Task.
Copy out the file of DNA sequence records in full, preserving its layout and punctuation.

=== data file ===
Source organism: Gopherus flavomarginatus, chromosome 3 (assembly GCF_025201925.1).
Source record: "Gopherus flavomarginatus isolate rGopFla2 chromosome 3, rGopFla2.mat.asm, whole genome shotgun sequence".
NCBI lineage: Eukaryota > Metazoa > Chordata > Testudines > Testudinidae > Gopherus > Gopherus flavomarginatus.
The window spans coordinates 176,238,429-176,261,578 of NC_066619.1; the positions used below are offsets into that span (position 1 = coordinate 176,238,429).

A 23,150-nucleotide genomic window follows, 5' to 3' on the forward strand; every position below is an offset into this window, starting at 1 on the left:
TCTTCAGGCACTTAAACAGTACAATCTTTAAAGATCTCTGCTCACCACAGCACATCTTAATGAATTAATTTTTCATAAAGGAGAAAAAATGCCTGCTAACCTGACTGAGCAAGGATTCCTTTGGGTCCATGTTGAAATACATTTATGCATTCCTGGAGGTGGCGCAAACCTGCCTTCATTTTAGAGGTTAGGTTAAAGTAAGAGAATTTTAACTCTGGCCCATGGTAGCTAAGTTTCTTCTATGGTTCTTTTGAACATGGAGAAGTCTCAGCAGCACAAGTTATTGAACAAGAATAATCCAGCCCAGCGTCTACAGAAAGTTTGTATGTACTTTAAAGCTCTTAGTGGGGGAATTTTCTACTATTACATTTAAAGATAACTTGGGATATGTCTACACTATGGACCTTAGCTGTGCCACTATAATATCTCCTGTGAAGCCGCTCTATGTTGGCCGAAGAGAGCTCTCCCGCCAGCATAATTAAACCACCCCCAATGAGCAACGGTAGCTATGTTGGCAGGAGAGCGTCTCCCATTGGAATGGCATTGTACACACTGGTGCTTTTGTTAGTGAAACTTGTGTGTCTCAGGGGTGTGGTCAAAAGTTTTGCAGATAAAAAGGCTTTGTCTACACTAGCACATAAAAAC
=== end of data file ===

Source organism: Gopherus flavomarginatus, chromosome 3 (assembly GCF_025201925.1).
Source record: "Gopherus flavomarginatus isolate rGopFla2 chromosome 3, rGopFla2.mat.asm, whole genome shotgun sequence".
NCBI lineage: Eukaryota > Metazoa > Chordata > Testudines > Testudinidae > Gopherus > Gopherus flavomarginatus.
The window spans coordinates 176,238,429-176,261,578 of NC_066619.1; the positions used below are offsets into that span (position 1 = coordinate 176,238,429).

A 23,150-nucleotide genomic window follows, 5' to 3' on the forward strand; every position below is an offset into this window, starting at 1 on the left:
TCTTCAGGCACTTAAACAGTACAATCTTTAAAGATCTCTGCTCACCACAGCACATCTTAATGAATTAATTTTTCATAAAGGAGAAAAAATGCCTGCTAACCTGACTGAGCAAGGATTCCTTTGGGTCCATGTTGAAATACATTTATGCATTCCTGGAGGTGGCGCAAACCTGCCTTCATTTTAGAGGTTAGGTTAAAGTAAGAGAATTTTAACTCTGGCCCATGGTAGCTAAGTTTCTTCTATGGTTCTTTTGAACATGGAGAAGTCTCAGCAGCACAAGTTATTGAACAAGAATAATCCAGCCCAGCGTCTACAGAAAGTTTGTATGTACTTTAAAGCTCTTAGTGGGGGAATTTTCTACTATTACATTTAAAGATAACTTGGGATATGTCTACACTATGGACCTTAGCTGTGCCACTATAATATCTCCTGTGAAGCCGCTCTATGTTGGCCGAAGAGAGCTCTCCCGCCAGCATAATTAAACCACCCCCAATGAGCAACGGTAGCTATGTTGGCAGGAGAGCGTCTCCCATTGGAATGGCATTGTACACACTGGTGCTTTTGTTAGTGAAACTTGTGTGTCTCAGGGGTGTGGTCAAAAGTTTTGCAGATAAAAAGGCTTTGTCTACACTAGCACATAAAAAC